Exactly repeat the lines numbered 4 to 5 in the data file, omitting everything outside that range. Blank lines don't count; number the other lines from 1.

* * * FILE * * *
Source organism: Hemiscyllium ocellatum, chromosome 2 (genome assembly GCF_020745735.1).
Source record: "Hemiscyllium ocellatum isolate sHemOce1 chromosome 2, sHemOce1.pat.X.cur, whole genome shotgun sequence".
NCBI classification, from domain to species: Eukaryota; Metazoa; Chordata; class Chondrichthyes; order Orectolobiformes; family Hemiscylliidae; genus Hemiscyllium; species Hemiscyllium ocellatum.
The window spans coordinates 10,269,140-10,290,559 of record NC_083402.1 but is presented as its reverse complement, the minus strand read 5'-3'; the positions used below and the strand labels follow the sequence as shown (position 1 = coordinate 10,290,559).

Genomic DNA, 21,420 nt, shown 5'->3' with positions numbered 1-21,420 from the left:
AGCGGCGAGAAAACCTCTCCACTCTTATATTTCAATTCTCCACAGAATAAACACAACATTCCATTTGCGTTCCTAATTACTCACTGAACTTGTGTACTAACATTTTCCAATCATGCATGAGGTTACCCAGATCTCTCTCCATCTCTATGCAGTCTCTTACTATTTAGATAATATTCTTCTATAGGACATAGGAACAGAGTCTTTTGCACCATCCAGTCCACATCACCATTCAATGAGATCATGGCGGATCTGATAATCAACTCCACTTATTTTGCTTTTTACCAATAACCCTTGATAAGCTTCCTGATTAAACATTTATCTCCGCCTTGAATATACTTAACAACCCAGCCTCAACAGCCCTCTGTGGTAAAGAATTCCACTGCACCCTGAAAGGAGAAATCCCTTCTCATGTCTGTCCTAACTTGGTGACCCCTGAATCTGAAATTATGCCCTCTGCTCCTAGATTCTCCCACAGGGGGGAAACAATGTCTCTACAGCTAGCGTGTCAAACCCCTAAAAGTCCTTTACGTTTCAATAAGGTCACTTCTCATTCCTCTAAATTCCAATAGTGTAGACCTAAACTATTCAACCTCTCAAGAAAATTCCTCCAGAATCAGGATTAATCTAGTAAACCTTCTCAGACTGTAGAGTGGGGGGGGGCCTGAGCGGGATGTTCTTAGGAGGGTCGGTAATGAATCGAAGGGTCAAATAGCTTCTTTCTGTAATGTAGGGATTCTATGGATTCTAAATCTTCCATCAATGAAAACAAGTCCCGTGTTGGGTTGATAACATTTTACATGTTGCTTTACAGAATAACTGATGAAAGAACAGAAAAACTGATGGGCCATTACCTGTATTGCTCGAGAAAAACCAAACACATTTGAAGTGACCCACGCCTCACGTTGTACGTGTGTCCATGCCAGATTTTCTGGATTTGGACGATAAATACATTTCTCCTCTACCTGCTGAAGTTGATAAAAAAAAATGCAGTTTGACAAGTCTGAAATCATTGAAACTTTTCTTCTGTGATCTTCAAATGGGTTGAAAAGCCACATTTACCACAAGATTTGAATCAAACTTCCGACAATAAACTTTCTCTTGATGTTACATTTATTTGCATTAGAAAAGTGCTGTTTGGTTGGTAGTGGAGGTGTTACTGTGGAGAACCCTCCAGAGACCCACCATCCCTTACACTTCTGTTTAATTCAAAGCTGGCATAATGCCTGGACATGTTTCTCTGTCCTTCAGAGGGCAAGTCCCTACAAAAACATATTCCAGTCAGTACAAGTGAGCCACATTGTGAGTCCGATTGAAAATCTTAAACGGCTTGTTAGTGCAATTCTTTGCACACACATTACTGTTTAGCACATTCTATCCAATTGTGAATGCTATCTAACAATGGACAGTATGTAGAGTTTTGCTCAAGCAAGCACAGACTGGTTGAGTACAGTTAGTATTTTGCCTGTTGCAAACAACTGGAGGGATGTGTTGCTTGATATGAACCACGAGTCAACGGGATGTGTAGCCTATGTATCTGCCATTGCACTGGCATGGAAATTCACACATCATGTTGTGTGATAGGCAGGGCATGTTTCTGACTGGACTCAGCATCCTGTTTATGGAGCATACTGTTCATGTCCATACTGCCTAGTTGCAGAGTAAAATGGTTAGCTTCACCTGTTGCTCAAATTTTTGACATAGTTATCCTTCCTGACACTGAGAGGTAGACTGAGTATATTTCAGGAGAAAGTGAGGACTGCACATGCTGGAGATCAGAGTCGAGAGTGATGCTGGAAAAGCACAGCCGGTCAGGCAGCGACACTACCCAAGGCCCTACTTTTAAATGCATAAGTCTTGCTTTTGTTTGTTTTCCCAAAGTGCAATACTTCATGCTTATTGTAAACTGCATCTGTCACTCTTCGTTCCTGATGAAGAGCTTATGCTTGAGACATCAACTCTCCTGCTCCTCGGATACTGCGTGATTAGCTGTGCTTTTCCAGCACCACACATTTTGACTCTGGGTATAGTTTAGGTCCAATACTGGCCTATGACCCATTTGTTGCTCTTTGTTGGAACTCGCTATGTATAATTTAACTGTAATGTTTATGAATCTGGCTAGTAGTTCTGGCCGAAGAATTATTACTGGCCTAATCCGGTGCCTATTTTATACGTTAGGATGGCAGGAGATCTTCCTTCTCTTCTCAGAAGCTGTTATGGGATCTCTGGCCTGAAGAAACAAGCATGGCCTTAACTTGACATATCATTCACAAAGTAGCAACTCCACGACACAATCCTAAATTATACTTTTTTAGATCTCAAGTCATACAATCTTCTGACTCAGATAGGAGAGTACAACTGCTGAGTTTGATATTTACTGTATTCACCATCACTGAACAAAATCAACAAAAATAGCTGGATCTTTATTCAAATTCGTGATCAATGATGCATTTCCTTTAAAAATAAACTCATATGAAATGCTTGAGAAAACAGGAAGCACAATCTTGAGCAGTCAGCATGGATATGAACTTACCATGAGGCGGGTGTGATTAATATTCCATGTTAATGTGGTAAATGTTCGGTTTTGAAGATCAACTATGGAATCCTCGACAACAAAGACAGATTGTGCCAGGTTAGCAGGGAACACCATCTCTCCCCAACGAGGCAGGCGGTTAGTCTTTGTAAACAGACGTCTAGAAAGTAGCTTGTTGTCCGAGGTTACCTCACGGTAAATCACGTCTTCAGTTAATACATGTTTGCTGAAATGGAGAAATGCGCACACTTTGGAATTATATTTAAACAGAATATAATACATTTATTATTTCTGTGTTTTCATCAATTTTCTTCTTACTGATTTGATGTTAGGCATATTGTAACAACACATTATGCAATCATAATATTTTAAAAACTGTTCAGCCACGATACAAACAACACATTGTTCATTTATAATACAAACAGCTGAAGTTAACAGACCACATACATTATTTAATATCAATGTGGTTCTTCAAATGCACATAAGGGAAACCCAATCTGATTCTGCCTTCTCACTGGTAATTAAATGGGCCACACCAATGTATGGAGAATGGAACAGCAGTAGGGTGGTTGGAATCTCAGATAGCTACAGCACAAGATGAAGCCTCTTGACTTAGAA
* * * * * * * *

The window spans coordinates 10,269,140-10,290,559 of record NC_083402.1 but is presented as its reverse complement, the minus strand read 5'-3'; the positions used below and the strand labels follow the sequence as shown (position 1 = coordinate 10,290,559).

Genomic DNA, 21,420 nt, shown 5'->3' with positions numbered 1-21,420 from the left: